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Tennis injury and Medial epicondylitis

Tennis injuries are generally defined as either cumulative overuse or acute (traumatic) injuries.

Overuse injuries occur over time due to stress on the muscles, joints and soft tissues without proper time for healing. They begin as a small, nagging ache or pain, and can grow into a debilitating injury if they aren’t treated early.

Medial Epicondylitis

Medial Epicondylitis, also referred to as tennis elbow and is considered a cumulative trauma injury. It is thought that over time, repeated use of the muscles of the arm and forearm may lead to small tears in the tendons. The muscles that are used to pull the hand down (wrist flexors) are located on the palm side of the forearm. These muscles attach to the common flexor tendon, which attaches to the medial epicondyle (on the inside of the elbow). When the wrist flexors are overused, the common flexor tendon becomes inflammation and painful.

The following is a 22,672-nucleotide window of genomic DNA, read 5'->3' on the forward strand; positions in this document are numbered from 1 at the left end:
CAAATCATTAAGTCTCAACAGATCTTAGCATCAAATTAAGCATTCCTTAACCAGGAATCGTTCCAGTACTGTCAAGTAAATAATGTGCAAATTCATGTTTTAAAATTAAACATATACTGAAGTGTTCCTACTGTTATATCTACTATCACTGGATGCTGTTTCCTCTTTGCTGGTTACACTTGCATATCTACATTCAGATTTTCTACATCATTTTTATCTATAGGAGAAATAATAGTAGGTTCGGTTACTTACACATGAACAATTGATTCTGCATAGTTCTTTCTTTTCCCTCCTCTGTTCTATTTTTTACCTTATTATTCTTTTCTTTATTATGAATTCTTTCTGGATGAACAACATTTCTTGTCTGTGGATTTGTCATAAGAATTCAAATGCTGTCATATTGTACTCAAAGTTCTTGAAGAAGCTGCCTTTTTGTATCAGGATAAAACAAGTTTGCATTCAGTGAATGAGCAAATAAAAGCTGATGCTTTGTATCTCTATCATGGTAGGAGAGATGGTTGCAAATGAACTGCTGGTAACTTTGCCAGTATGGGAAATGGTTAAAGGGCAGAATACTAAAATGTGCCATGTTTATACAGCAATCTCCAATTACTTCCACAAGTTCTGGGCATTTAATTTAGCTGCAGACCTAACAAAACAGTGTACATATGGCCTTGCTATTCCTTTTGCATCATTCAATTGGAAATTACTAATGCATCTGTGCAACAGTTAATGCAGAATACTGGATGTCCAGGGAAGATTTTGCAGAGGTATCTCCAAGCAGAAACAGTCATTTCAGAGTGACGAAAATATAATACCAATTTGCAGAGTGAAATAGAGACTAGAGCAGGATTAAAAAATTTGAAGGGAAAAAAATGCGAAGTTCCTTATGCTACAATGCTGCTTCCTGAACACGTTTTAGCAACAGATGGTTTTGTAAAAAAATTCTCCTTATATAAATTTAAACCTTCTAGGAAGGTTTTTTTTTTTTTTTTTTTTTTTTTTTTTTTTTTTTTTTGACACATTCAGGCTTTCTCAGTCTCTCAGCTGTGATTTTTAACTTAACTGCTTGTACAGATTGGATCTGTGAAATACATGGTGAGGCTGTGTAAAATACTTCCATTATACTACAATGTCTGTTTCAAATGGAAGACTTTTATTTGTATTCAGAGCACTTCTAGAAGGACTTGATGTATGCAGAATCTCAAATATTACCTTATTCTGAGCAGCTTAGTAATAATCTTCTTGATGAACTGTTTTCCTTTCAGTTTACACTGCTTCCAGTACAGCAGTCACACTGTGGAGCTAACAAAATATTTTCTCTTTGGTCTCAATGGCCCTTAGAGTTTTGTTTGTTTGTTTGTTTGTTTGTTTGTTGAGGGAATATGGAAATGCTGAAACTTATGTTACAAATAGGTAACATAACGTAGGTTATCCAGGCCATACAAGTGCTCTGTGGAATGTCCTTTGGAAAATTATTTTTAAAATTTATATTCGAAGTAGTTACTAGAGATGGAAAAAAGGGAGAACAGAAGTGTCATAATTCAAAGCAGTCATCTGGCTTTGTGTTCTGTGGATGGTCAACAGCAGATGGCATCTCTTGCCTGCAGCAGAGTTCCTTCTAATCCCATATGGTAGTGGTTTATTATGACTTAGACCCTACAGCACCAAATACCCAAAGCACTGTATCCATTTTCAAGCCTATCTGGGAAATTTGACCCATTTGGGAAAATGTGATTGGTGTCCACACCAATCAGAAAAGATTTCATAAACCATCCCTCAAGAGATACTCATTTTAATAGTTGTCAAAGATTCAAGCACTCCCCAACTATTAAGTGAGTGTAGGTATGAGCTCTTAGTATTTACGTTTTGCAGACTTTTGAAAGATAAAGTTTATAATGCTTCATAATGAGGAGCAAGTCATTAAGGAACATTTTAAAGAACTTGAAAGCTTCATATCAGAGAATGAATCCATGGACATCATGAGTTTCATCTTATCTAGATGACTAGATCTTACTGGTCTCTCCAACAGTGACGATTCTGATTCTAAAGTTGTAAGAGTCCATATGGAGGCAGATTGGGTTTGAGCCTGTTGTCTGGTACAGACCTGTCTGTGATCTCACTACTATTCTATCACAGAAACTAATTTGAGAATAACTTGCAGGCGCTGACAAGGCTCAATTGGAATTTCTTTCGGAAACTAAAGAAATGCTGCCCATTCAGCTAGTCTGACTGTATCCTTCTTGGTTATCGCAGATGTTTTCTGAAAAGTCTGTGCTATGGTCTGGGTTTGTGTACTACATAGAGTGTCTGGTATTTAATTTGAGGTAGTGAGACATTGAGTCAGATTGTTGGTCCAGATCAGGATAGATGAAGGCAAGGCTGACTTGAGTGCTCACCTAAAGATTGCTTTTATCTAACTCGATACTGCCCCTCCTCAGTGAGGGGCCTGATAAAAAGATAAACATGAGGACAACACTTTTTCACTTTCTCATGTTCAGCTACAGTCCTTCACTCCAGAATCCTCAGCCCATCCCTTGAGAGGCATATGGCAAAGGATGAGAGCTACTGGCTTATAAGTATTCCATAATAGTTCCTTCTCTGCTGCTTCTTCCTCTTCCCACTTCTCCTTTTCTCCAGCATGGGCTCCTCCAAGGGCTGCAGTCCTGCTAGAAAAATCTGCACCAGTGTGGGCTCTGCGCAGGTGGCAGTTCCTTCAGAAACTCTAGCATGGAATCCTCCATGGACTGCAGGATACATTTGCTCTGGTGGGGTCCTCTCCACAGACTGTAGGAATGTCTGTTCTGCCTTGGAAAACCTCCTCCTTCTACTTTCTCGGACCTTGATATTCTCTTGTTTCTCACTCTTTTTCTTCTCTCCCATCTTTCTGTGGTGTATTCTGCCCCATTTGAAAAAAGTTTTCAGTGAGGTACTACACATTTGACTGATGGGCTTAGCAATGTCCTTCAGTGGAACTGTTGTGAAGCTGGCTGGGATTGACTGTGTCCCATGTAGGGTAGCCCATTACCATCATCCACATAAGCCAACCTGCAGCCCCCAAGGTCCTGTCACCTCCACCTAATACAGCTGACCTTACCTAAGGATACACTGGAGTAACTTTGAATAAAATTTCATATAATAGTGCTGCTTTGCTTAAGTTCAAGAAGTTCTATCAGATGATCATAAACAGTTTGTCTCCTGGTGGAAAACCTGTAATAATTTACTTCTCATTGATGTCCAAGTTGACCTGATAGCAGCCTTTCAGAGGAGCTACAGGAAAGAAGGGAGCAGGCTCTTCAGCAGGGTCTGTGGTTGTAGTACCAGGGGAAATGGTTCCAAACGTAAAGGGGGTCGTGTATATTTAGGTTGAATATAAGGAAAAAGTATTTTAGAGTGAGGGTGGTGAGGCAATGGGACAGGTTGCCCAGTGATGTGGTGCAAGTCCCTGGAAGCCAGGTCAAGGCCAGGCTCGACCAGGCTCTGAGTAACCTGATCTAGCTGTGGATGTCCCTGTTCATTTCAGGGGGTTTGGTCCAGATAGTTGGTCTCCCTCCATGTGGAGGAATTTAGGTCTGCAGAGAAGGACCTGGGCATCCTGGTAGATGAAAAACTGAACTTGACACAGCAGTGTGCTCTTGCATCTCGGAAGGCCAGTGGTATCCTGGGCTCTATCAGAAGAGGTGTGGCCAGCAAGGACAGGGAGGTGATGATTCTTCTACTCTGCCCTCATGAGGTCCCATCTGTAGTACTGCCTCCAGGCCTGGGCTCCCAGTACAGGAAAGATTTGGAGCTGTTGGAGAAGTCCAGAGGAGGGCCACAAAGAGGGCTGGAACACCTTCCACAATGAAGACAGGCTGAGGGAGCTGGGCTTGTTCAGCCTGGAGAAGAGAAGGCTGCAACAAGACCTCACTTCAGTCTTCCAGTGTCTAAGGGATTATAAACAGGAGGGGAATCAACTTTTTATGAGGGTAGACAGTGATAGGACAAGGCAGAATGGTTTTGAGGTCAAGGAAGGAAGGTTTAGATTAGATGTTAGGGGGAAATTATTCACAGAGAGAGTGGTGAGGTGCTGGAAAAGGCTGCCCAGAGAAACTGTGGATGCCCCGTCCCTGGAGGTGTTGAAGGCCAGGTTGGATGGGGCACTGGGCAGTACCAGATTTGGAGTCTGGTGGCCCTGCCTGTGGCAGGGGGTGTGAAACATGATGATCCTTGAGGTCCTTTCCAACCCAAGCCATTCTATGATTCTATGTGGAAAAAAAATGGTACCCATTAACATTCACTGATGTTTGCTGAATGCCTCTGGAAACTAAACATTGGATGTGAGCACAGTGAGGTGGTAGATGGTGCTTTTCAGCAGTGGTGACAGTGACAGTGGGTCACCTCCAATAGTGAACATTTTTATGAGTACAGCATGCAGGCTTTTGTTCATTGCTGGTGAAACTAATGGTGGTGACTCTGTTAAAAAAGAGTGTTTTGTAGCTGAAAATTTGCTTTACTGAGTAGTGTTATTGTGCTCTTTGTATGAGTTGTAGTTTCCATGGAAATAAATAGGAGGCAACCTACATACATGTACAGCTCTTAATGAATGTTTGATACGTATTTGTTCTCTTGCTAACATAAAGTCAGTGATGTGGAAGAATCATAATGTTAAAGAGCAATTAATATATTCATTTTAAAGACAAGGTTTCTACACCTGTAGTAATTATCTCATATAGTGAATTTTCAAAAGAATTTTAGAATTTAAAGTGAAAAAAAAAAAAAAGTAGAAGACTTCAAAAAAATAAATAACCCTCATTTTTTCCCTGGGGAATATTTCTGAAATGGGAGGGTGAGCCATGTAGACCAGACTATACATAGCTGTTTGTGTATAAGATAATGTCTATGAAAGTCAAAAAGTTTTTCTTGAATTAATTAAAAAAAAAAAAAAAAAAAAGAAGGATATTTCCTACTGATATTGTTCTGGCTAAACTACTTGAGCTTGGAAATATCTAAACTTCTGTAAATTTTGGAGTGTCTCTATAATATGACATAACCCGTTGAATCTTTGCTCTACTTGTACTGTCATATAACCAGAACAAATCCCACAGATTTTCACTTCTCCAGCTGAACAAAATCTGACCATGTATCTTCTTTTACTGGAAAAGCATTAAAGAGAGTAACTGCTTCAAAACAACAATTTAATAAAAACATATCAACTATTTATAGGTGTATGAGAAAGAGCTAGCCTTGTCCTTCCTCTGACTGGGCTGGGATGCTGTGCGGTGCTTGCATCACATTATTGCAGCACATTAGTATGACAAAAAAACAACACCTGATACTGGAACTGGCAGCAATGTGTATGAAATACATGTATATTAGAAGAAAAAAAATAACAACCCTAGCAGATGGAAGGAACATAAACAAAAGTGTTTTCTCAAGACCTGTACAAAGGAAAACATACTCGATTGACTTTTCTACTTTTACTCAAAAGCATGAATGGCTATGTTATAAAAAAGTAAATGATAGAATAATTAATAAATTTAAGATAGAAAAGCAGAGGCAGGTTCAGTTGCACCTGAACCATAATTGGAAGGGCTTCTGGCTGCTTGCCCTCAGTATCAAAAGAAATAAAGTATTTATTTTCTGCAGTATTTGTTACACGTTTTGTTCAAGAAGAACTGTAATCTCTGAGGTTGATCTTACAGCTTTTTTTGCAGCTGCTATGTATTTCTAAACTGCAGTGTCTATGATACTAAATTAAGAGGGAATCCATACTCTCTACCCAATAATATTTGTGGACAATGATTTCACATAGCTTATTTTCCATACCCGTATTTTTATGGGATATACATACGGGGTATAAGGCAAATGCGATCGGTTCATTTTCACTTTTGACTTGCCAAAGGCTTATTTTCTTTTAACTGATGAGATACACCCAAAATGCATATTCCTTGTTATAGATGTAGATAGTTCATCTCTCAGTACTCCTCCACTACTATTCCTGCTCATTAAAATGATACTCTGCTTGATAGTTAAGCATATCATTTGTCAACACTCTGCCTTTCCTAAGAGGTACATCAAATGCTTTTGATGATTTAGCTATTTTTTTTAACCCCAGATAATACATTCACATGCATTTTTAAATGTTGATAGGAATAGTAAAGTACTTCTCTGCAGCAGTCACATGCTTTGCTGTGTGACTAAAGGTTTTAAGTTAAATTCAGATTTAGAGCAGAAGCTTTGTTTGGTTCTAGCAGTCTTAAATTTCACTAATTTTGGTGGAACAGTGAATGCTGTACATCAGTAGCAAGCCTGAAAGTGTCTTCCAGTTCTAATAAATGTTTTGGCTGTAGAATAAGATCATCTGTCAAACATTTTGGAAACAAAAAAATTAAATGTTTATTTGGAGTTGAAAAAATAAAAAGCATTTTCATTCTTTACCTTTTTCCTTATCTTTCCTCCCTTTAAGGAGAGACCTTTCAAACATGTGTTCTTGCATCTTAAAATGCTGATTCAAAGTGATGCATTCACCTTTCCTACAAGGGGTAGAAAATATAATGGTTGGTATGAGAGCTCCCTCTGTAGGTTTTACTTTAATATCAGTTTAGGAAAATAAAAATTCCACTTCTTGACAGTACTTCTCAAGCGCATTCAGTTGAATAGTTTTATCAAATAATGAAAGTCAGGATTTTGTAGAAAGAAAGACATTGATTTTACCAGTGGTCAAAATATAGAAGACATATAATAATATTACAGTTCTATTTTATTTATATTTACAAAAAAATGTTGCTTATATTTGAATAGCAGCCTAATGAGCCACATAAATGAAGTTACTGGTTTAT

Pain on the inside of the elbow, usually during or after intense use, usually indicates medial epicondylitis. Because this occurs often in golfers it has become known as ‘golfer’s elbow’


Using the R.I.C.E method (rest, ice, compression, and elevation), Anti inflammatory medications, injection, Shockwave therapy, If nonsurgical forms of treatment do not eliminate the pain of this condition, surgery may be recommended.

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